Rafael Nadal Wins 10th French Open, 15th Grand Slam Title NPR's Ari Shapiro talks with Sports Illustrated reporter Jon Wertheim about tennis power player Rafael Nadal's biggest win of his career yet. He not only won his 10th Roland Garros title, but also his 15th Grand Slam, without dropping a set and vaulting past Pete Sampras.

Rafael Nadal Wins 10th French Open, 15th Grand Slam Title

Rafael Nadal Wins 10th French Open, 15th Grand Slam Title

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NPR's Ari Shapiro talks with Sports Illustrated reporter Jon Wertheim about tennis power player Rafael Nadal's biggest win of his career yet. He not only won his 10th Roland Garros title, but also his 15th Grand Slam, without dropping a set and vaulting past Pete Sampras.

ARI SHAPIRO, HOST:

In Spain they are hailing it as La Decima. Rafael Nadal won his 10th French Open yesterday. That is a record for any Grand Slam event. He is the undisputed best on clay. To discuss whether he is back in the running for best player ever we turn to Jon Wertheim of Sports Illustrated. Hi, John.

JON WERTHEIM: Hi, Ari. How are you?

SHAPIRO: Good. It had been a while since Nadal's last Grand Slam title. And he is 31, which is late career for a tennis player. So how did this happen?

WERTHEIM: It had been three years since his last Grand Slam title. But Nadal's career, much like his spin-laden shots, darts down and then pops right back up. And it's really remarkable. I mean, 31 years old used to be doddering in the dog years of tennis. I mean, you were thinking about the senior tour. And now Roger Federer just won the Australian Open in January, having beaten Nadal. Nadal at 31 won the French Open. Suddenly, we go to Wimbledon. This great rivalry is a decade old. And they've split the first two majors of 2017 in their 30s.

SHAPIRO: Well, do you expect that Nadal will be able to continue this at Wimbledon next month?

WERTHEIM: You know, clay is really his surface. I mean, it's just tailor-made for his game. It's tailor-made for his constitution. I think Roger Federer is probably the favorite. But this has been a great bounceback year for both of them. You know, Federer and Nadal played in the Wimbledon final a decade ago, and they did again in 2008. I mean, this rivalry really keeps going. It's vital. It's vibrant. And it wouldn't surprise me if Nadal and Federer played in the Wimbledon final.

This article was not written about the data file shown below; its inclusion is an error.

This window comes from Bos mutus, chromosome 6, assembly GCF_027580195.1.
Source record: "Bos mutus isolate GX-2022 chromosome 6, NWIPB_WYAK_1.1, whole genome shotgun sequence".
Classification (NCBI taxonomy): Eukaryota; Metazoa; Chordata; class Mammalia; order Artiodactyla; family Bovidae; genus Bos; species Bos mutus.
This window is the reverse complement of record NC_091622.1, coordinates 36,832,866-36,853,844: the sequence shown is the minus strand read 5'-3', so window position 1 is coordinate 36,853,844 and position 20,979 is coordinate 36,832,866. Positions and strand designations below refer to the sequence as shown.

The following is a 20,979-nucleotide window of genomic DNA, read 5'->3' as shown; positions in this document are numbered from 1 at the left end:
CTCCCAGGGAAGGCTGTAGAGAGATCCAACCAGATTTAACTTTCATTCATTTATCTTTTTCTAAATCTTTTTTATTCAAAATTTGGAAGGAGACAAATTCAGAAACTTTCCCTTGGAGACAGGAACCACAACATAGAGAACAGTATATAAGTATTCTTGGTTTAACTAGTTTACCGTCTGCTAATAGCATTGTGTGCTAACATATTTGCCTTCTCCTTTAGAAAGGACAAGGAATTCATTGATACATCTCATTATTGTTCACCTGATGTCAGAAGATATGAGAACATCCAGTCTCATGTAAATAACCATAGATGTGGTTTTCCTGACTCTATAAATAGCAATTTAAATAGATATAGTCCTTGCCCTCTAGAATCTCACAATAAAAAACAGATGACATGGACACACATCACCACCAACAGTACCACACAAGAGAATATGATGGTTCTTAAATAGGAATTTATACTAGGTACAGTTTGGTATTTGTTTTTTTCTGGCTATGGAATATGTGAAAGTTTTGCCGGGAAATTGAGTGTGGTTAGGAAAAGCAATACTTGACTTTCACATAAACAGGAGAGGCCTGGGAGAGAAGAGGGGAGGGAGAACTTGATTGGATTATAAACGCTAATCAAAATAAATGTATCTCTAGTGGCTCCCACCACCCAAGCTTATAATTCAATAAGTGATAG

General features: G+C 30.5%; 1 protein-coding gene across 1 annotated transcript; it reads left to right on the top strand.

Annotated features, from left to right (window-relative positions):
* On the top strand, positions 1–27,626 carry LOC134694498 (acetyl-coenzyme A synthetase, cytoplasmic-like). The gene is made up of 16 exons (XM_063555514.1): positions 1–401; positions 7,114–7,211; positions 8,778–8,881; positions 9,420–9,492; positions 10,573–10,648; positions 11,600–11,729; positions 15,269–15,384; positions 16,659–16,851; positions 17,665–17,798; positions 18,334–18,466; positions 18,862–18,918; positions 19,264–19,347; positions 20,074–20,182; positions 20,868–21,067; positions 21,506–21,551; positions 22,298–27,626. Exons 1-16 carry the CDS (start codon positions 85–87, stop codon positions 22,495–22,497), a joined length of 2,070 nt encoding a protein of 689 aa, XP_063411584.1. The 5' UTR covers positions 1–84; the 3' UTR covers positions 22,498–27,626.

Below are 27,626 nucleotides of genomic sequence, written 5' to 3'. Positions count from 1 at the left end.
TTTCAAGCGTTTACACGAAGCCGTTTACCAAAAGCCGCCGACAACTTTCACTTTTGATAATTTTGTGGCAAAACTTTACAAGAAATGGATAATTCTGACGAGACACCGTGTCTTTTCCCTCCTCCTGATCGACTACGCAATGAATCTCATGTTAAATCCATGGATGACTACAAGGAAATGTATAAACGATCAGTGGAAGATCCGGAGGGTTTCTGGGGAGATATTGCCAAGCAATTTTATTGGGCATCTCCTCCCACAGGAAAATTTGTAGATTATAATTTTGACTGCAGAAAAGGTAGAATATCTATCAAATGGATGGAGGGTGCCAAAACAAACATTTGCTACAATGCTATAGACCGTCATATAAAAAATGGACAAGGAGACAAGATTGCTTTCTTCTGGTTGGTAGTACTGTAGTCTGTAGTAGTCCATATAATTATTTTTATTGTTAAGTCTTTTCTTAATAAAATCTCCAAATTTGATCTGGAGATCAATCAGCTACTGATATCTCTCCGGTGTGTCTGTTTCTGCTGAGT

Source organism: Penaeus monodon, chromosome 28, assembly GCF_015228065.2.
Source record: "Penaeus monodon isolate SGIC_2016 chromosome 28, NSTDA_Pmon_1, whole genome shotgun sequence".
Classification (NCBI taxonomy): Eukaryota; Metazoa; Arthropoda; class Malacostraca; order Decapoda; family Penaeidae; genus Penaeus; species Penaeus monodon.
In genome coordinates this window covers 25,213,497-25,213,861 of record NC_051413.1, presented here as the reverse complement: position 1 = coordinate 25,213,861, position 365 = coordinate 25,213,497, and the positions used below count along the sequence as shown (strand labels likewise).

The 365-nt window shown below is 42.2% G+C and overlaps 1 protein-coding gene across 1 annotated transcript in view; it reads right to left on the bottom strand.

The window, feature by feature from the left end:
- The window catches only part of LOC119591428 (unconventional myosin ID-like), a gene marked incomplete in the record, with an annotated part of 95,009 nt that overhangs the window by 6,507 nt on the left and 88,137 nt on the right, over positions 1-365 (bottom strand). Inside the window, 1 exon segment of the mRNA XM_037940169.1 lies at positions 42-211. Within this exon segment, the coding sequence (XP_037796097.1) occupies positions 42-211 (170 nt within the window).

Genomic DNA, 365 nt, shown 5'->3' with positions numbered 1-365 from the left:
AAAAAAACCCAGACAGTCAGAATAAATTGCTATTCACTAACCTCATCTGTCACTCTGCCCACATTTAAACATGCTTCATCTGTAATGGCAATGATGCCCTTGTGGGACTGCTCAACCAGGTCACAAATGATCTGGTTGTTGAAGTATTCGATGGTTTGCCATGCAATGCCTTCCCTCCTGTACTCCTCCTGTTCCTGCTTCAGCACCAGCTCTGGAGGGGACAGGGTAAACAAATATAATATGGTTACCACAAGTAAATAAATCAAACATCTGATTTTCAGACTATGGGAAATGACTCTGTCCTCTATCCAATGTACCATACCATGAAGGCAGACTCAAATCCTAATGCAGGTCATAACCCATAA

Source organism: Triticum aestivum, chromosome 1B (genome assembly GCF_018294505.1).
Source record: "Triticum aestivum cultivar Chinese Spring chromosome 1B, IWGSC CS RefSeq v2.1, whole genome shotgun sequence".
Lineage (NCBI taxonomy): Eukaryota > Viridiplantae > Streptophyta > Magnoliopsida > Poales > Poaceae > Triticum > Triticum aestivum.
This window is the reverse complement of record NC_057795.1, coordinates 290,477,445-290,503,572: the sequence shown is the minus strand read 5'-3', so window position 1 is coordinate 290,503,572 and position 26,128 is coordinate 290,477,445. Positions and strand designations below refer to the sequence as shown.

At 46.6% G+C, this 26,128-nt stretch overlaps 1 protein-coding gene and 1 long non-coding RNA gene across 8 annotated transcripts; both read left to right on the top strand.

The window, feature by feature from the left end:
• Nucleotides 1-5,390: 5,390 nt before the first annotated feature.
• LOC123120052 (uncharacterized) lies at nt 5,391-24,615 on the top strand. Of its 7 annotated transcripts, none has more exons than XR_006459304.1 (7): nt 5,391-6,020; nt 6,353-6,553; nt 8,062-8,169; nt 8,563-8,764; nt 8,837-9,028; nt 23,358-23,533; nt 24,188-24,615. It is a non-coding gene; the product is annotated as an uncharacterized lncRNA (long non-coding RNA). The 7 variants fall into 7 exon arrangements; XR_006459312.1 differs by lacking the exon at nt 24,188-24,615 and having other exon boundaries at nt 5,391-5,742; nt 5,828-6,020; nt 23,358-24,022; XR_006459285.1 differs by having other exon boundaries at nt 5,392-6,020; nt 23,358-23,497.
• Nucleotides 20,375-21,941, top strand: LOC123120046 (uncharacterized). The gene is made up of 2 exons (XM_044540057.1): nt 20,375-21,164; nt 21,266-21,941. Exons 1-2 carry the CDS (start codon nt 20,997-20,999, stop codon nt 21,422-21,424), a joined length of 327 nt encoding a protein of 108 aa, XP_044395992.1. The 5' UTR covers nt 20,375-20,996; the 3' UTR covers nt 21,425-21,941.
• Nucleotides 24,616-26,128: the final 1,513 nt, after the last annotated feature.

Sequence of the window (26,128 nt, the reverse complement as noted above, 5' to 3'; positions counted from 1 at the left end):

SHAPIRO: OK, so as we said, Nadal is 31, Federer is 35. If these two are facing off in the Wimbledon final, what is going on?

WERTHEIM: They are really, really good tennis players. But I think the sport has gotten so physical that sort of the old calibrations of age are really no longer relevant. And also, all of this coincides with Novak Djokovic's mysterious decline. I just - tennis might not be the most popular sport, but it - unrivaled in terms of plot points. And a year ago, Novak Djokovic was this absolutely sort of dominant force in tennis. He had won four straight majors. He was going to be the best ever. And since then he has not won anything and he's had this mystifying decline. So Federer and Nadal have taken advantage of that. And suddenly, these two guys who - I don't want to say they were written off, but they certainly were B-level stars to Djokovic - have suddenly re-emerged.

SHAPIRO: Given that Nadal has now won 10 French Opens, 15 Grand Slams total, where does it put him in the running for best tennis player of all time?

WERTHEIM: Numerically he's right behind Roger Federer. He moved ahead of Pete Sampras last weekend. He now has 15. Roger Federer has 18. In theory, Nadal is four years younger. He has time to make up that ground. I do think that this heavy concentration of French Open championships, the fact that it's not particularly well-balanced the way Federer is, might cut against him a little bit. But this conversation, the GOAT, the greatest of all time, this fun conversation, this mythical title that tennis fans have really taken to, it now is very much back on the table.

SHAPIRO: There was another first this weekend in Paris. On the women's side, Latvia's Jelena Ostapenko became the first unseeded player to win a French Open title. She is 20. This was her first championship as a pro. Do you think this is a fluke or a name to remember?

WERTHEIM: I would suspect both. But, no, it's funny, Ari. Nadal was favored to win and he won, and the women's draw we were told in advance would be wide open and indeed it was. A player who was unseeded took the title. I mean, I think there's a real possibility that she's a serious player. I think it's partially because she plays this powerful go-for-broke style, but also because she just had this attitude you don't see with this steely resolve. And she was losing in the final and brushed it off. You know, we've seen first-time finalists like this go on to great things. You think back to Maria Sharapova, for instance. We've seen other winners like this never re-enter the winner's circle. So we will see. But it will be fun witnessing.

SHAPIRO: Jon Wertheim of Sports Illustrated. Thanks as always.

WERTHEIM: Thanks, Ari, any time.

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